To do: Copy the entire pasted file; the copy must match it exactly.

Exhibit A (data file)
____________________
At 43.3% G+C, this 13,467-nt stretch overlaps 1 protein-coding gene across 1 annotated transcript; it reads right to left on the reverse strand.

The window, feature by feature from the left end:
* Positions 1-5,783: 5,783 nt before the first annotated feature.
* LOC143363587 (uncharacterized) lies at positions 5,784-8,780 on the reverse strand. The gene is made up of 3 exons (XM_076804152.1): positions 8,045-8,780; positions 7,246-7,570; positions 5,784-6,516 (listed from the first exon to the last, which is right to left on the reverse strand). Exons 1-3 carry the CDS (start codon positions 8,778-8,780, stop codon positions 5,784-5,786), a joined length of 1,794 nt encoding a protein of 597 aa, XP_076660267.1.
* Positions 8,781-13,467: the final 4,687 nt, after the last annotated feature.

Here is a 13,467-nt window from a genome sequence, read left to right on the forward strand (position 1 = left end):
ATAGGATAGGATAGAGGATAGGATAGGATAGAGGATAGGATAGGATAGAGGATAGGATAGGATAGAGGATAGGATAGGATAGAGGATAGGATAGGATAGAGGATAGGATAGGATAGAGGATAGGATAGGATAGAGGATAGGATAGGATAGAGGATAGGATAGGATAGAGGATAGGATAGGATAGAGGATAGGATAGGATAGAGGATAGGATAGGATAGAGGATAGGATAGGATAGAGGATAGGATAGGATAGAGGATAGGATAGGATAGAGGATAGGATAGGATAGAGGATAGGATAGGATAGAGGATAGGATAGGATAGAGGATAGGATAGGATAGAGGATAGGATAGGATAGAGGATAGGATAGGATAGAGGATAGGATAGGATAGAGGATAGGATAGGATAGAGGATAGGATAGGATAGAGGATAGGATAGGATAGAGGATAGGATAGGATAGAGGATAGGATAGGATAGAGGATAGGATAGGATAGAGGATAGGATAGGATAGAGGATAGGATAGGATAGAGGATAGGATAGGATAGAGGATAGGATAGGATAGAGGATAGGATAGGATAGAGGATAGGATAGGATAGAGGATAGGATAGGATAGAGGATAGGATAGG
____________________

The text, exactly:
At 43.3% G+C, this 13,467-nt stretch overlaps 1 protein-coding gene across 1 annotated transcript; it reads right to left on the reverse strand.

The window, feature by feature from the left end:
* Positions 1-5,783: 5,783 nt before the first annotated feature.
* LOC143363587 (uncharacterized) lies at positions 5,784-8,780 on the reverse strand. The gene is made up of 3 exons (XM_076804152.1): positions 8,045-8,780; positions 7,246-7,570; positions 5,784-6,516 (listed from the first exon to the last, which is right to left on the reverse strand). Exons 1-3 carry the CDS (start codon positions 8,778-8,780, stop codon positions 5,784-5,786), a joined length of 1,794 nt encoding a protein of 597 aa, XP_076660267.1.
* Positions 8,781-13,467: the final 4,687 nt, after the last annotated feature.

Here is a 13,467-nt window from a genome sequence, read left to right on the forward strand (position 1 = left end):
ATAGGATAGGATAGAGGATAGGATAGGATAGAGGATAGGATAGGATAGAGGATAGGATAGGATAGAGGATAGGATAGGATAGAGGATAGGATAGGATAGAGGATAGGATAGGATAGAGGATAGGATAGGATAGAGGATAGGATAGGATAGAGGATAGGATAGGATAGAGGATAGGATAGGATAGAGGATAGGATAGGATAGAGGATAGGATAGGATAGAGGATAGGATAGGATAGAGGATAGGATAGGATAGAGGATAGGATAGGATAGAGGATAGGATAGGATAGAGGATAGGATAGGATAGAGGATAGGATAGGATAGAGGATAGGATAGGATAGAGGATAGGATAGGATAGAGGATAGGATAGGATAGAGGATAGGATAGGATAGAGGATAGGATAGGATAGAGGATAGGATAGGATAGAGGATAGGATAGGATAGAGGATAGGATAGGATAGAGGATAGGATAGGATAGAGGATAGGATAGGATAGAGGATAGGATAGGATAGAGGATAGGATAGGATAGAGGATAGGATAGGATAGAGGATAGGATAGGATAGAGGATAGGATAGGATAGAGGATAGGATAGGATAGAGGATAGGATAGGATAGAGGATAGGATAGG